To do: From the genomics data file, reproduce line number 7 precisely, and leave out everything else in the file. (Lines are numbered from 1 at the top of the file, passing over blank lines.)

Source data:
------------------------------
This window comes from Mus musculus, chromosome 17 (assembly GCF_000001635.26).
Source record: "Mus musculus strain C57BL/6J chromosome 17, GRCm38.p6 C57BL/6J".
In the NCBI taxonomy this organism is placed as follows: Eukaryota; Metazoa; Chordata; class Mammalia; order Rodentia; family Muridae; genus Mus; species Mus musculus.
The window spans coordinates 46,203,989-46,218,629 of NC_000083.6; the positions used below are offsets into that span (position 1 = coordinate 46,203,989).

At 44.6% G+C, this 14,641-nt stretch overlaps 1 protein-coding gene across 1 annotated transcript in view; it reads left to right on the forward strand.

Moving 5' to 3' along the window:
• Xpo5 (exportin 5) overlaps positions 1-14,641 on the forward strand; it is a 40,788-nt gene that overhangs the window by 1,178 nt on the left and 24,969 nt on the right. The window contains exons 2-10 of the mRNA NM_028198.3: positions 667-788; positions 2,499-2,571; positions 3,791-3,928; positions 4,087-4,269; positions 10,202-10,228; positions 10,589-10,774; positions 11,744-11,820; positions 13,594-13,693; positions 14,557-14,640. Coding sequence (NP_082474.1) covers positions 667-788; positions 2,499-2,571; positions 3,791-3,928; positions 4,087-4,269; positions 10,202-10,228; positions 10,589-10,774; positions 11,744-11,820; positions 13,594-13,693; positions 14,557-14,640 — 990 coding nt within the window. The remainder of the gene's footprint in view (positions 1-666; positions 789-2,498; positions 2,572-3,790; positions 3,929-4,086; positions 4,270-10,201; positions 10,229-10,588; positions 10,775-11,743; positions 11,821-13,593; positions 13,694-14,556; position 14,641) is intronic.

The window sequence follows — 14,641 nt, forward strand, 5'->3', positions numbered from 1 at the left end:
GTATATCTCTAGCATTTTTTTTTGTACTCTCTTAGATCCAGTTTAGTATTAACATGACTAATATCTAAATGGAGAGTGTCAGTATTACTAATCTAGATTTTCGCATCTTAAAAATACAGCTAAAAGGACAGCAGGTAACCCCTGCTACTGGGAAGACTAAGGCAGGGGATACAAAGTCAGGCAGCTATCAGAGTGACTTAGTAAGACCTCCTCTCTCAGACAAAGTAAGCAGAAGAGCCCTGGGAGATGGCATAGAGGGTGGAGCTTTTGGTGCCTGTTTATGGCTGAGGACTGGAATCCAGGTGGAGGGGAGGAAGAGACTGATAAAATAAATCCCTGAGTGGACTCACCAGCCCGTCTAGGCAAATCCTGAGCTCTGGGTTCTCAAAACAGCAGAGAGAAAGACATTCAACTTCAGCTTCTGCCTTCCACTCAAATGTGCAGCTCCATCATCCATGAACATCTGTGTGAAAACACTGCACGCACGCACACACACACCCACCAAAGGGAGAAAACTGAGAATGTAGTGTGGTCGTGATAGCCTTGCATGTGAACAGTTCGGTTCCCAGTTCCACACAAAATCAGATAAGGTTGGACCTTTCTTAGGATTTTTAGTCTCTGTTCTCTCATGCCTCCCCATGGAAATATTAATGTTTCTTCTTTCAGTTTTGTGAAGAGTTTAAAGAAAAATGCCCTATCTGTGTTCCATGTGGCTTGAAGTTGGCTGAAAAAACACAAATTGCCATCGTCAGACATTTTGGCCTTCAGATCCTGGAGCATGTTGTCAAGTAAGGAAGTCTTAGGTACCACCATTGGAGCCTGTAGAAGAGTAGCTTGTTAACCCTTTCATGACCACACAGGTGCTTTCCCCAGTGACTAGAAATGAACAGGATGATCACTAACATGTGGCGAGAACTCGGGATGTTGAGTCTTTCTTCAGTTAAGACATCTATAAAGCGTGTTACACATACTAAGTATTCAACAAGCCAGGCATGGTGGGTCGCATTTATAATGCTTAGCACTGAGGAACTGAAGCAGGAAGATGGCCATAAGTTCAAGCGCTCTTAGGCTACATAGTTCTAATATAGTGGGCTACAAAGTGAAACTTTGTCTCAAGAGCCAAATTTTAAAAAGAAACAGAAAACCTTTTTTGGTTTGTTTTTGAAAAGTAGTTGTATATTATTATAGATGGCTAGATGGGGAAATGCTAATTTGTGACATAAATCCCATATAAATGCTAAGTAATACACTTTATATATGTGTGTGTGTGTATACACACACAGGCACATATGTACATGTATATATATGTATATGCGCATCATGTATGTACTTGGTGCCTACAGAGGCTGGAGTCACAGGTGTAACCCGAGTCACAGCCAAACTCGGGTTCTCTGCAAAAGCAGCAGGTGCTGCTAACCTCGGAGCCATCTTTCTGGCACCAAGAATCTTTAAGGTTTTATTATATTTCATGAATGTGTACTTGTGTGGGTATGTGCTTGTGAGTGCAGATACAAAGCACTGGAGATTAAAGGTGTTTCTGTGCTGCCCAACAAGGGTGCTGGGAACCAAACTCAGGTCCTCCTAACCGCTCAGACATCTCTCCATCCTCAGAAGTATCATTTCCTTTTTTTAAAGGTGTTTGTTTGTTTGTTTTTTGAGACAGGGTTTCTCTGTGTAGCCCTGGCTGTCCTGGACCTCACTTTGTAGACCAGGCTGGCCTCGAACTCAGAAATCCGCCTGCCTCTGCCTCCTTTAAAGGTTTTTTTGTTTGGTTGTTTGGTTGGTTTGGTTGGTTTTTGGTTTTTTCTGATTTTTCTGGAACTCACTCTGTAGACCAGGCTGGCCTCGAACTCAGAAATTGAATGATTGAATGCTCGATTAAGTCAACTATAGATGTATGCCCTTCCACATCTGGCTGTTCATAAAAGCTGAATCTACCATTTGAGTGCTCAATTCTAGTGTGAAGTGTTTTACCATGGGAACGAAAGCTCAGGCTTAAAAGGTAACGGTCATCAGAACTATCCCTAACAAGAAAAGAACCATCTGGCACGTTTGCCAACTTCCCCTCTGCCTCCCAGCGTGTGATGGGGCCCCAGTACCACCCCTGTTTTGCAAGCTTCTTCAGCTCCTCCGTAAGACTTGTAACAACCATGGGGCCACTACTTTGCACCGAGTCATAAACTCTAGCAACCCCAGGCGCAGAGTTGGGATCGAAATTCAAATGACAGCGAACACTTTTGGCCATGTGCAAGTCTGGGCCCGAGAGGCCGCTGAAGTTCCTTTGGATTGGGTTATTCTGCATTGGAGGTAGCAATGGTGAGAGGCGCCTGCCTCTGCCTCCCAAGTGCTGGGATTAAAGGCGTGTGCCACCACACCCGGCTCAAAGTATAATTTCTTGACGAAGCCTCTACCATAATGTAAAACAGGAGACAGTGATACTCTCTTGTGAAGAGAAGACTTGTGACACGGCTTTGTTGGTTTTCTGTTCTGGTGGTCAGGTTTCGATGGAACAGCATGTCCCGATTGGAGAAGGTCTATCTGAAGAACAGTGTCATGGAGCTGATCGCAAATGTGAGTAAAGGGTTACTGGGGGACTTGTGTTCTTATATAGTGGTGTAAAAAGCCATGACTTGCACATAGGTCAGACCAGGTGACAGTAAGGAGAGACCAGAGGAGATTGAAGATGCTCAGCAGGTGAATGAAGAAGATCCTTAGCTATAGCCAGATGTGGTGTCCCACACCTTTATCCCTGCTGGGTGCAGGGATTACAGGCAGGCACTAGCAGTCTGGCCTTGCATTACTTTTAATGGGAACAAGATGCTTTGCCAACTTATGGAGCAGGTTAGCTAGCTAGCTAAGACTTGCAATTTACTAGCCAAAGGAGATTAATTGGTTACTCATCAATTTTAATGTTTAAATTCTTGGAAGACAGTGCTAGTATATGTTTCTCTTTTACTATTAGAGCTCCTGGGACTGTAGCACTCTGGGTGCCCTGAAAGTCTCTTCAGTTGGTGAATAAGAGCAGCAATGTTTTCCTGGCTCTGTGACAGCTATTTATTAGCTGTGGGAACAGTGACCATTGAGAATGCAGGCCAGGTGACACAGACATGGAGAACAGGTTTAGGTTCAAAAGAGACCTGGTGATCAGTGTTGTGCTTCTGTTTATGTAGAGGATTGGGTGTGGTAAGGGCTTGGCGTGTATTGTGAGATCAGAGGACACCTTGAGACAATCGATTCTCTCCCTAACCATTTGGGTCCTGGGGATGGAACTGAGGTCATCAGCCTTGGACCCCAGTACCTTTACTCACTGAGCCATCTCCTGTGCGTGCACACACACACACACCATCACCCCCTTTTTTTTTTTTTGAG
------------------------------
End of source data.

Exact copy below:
• Xpo5 (exportin 5) overlaps positions 1-14,641 on the forward strand; it is a 40,788-nt gene that overhangs the window by 1,178 nt on the left and 24,969 nt on the right. The window contains exons 2-10 of the mRNA NM_028198.3: positions 667-788; positions 2,499-2,571; positions 3,791-3,928; positions 4,087-4,269; positions 10,202-10,228; positions 10,589-10,774; positions 11,744-11,820; positions 13,594-13,693; positions 14,557-14,640. Coding sequence (NP_082474.1) covers positions 667-788; positions 2,499-2,571; positions 3,791-3,928; positions 4,087-4,269; positions 10,202-10,228; positions 10,589-10,774; positions 11,744-11,820; positions 13,594-13,693; positions 14,557-14,640 — 990 coding nt within the window. The remainder of the gene's footprint in view (positions 1-666; positions 789-2,498; positions 2,572-3,790; positions 3,929-4,086; positions 4,270-10,201; positions 10,229-10,588; positions 10,775-11,743; positions 11,821-13,593; positions 13,694-14,556; position 14,641) is intronic.